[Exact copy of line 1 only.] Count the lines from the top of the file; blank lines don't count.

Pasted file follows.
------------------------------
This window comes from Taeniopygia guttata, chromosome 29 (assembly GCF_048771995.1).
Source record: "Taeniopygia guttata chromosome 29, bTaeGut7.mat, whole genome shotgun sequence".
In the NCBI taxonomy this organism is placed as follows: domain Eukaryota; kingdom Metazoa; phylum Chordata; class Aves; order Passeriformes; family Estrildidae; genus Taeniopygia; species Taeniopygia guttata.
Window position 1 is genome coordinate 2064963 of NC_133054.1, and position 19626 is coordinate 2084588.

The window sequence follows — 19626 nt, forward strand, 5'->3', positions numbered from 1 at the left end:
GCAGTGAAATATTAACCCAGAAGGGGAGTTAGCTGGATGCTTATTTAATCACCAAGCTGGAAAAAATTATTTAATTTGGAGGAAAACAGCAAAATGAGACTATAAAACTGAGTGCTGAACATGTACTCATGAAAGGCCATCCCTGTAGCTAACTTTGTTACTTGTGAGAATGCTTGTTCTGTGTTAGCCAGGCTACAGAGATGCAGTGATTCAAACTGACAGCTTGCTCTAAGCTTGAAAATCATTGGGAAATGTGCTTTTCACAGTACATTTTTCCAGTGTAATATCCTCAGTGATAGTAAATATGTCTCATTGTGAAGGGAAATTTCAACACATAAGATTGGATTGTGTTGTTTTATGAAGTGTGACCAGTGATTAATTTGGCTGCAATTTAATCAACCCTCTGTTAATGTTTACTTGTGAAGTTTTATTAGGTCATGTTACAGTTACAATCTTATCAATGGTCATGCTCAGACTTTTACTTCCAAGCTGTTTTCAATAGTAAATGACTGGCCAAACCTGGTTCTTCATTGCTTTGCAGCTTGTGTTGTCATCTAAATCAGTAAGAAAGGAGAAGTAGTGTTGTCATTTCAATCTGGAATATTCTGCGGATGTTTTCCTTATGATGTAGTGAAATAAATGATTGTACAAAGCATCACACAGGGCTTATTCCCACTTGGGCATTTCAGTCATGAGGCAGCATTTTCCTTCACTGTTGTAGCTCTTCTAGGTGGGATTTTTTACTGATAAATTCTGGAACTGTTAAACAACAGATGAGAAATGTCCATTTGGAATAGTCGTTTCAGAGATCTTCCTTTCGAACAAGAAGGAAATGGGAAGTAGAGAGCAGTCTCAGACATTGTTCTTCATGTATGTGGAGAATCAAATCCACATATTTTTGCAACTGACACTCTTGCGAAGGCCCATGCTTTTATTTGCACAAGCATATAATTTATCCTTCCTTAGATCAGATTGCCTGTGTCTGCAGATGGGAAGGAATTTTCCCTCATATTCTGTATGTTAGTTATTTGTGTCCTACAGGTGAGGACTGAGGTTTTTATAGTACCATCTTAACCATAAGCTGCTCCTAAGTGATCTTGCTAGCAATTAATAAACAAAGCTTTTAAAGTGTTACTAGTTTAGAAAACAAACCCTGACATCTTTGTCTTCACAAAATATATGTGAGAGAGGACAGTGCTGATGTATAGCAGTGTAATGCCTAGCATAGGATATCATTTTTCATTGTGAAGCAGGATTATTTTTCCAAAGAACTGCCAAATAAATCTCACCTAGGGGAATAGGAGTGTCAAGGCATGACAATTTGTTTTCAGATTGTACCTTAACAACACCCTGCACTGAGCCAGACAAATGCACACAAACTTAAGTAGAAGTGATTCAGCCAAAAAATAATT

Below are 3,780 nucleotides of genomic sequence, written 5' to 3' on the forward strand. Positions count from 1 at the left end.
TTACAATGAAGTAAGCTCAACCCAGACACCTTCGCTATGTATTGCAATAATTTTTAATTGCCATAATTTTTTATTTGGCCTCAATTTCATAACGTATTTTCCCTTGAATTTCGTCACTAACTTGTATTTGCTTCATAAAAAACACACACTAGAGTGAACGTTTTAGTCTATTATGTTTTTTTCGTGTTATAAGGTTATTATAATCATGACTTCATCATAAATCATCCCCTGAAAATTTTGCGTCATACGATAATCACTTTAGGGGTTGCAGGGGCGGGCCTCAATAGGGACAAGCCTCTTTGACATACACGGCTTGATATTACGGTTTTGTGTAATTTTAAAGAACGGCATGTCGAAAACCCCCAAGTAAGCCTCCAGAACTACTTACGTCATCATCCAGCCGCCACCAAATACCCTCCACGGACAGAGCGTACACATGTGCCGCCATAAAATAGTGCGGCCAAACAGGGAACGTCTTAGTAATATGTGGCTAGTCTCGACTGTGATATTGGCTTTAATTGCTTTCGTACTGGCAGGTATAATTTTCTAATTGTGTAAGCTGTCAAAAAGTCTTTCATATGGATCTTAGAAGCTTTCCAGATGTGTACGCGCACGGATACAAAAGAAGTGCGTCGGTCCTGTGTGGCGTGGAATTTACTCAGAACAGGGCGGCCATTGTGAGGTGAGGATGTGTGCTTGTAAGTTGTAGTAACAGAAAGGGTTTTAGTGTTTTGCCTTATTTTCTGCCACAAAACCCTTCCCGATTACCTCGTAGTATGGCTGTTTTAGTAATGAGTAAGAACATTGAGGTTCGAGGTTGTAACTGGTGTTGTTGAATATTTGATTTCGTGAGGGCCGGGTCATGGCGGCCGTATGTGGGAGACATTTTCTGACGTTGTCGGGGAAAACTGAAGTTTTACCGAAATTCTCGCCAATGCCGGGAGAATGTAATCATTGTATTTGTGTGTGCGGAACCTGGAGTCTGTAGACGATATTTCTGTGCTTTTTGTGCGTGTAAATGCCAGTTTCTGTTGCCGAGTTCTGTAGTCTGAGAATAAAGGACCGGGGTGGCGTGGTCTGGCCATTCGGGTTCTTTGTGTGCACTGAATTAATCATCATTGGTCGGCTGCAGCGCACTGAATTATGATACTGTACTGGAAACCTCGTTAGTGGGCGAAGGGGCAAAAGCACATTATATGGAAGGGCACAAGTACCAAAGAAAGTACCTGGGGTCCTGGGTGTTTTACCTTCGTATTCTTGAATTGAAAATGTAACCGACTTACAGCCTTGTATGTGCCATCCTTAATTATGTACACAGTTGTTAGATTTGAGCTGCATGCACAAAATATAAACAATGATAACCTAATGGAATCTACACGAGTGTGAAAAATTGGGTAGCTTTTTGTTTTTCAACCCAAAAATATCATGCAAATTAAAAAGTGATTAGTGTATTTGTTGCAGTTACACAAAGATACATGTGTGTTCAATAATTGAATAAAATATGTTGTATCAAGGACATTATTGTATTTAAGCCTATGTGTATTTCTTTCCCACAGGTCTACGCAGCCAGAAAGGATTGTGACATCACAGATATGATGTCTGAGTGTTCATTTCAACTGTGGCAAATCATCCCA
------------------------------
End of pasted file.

This window comes from Taeniopygia guttata, chromosome 29 (assembly GCF_048771995.1).